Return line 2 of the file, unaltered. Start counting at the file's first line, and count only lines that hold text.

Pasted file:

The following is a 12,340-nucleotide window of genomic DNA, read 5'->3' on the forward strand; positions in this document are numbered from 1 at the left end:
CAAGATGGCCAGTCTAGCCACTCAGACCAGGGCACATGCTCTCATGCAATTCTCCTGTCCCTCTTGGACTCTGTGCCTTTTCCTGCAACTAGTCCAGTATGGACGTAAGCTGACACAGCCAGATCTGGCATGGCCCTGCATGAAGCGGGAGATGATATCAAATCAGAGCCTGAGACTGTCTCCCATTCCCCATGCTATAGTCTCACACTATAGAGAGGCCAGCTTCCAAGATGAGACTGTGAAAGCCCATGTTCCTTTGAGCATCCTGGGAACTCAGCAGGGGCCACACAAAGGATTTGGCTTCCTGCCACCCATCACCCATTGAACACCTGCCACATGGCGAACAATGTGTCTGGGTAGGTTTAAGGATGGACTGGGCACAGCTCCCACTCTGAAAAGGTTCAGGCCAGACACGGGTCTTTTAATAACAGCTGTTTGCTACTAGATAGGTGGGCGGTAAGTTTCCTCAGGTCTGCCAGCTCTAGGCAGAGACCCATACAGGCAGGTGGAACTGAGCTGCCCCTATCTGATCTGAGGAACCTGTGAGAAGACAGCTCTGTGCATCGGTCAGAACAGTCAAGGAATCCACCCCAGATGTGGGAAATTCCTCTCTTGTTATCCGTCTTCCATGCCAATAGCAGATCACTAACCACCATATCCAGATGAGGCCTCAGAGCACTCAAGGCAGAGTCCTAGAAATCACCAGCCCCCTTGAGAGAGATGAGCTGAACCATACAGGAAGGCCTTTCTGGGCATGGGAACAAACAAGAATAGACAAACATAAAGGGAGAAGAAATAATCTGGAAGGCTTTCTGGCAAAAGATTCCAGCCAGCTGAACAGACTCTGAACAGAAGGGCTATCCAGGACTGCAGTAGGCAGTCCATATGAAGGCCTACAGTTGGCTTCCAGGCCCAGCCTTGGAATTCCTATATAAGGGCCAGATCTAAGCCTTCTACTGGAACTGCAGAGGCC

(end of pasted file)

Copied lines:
CAAGATGGCCAGTCTAGCCACTCAGACCAGGGCACATGCTCTCATGCAATTCTCCTGTCCCTCTTGGACTCTGTGCCTTTTCCTGCAACTAGTCCAGTATGGACGTAAGCTGACACAGCCAGATCTGGCATGGCCCTGCATGAAGCGGGAGATGATATCAAATCAGAGCCTGAGACTGTCTCCCATTCCCCATGCTATAGTCTCACACTATAGAGAGGCCAGCTTCCAAGATGAGACTGTGAAAGCCCATGTTCCTTTGAGCATCCTGGGAACTCAGCAGGGGCCACACAAAGGATTTGGCTTCCTGCCACCCATCACCCATTGAACACCTGCCACATGGCGAACAATGTGTCTGGGTAGGTTTAAGGATGGACTGGGCACAGCTCCCACTCTGAAAAGGTTCAGGCCAGACACGGGTCTTTTAATAACAGCTGTTTGCTACTAGATAGGTGGGCGGTAAGTTTCCTCAGGTCTGCCAGCTCTAGGCAGAGACCCATACAGGCAGGTGGAACTGAGCTGCCCCTATCTGATCTGAGGAACCTGTGAGAAGACAGCTCTGTGCATCGGTCAGAACAGTCAAGGAATCCACCCCAGATGTGGGAAATTCCTCTCTTGTTATCCGTCTTCCATGCCAATAGCAGATCACTAACCACCATATCCAGATGAGGCCTCAGAGCACTCAAGGCAGAGTCCTAGAAATCACCAGCCCCCTTGAGAGAGATGAGCTGAACCATACAGGAAGGCCTTTCTGGGCATGGGAACAAACAAGAATAGACAAACATAAAGGGAGAAGAAATAATCTGGAAGGCTTTCTGGCAAAAGATTCCAGCCAGCTGAACAGACTCTGAACAGAAGGGCTATCCAGGACTGCAGTAGGCAGTCCATATGAAGGCCTACAGTTGGCTTCCAGGCCCAGCCTTGGAATTCCTATATAAGGGCCAGATCTAAGCCTTCTACTGGAACTGCAGAGGCC